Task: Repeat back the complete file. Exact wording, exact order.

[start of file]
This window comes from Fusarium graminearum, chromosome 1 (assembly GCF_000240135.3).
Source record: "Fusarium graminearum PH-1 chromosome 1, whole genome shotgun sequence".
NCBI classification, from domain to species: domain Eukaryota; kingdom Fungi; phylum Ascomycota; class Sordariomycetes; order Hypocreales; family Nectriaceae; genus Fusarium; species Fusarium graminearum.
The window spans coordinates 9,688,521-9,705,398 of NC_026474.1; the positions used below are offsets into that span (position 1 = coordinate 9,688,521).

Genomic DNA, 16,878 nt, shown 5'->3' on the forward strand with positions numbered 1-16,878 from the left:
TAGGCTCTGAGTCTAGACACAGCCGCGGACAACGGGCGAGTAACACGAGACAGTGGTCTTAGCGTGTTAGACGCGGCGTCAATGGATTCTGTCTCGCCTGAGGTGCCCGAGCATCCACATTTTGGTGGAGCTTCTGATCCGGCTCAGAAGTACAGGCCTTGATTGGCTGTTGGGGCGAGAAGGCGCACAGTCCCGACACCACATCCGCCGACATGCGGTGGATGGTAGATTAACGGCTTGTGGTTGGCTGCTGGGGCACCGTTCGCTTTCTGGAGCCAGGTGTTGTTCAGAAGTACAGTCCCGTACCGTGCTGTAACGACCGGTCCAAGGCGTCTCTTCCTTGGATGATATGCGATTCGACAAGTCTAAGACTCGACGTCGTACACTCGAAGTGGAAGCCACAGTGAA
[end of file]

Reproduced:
This window comes from Fusarium graminearum, chromosome 1 (assembly GCF_000240135.3).
Source record: "Fusarium graminearum PH-1 chromosome 1, whole genome shotgun sequence".
NCBI classification, from domain to species: domain Eukaryota; kingdom Fungi; phylum Ascomycota; class Sordariomycetes; order Hypocreales; family Nectriaceae; genus Fusarium; species Fusarium graminearum.
The window spans coordinates 9,688,521-9,705,398 of NC_026474.1; the positions used below are offsets into that span (position 1 = coordinate 9,688,521).

Genomic DNA, 16,878 nt, shown 5'->3' on the forward strand with positions numbered 1-16,878 from the left:
TAGGCTCTGAGTCTAGACACAGCCGCGGACAACGGGCGAGTAACACGAGACAGTGGTCTTAGCGTGTTAGACGCGGCGTCAATGGATTCTGTCTCGCCTGAGGTGCCCGAGCATCCACATTTTGGTGGAGCTTCTGATCCGGCTCAGAAGTACAGGCCTTGATTGGCTGTTGGGGCGAGAAGGCGCACAGTCCCGACACCACATCCGCCGACATGCGGTGGATGGTAGATTAACGGCTTGTGGTTGGCTGCTGGGGCACCGTTCGCTTTCTGGAGCCAGGTGTTGTTCAGAAGTACAGTCCCGTACCGTGCTGTAACGACCGGTCCAAGGCGTCTCTTCCTTGGATGATATGCGATTCGACAAGTCTAAGACTCGACGTCGTACACTCGAAGTGGAAGCCACAGTGAA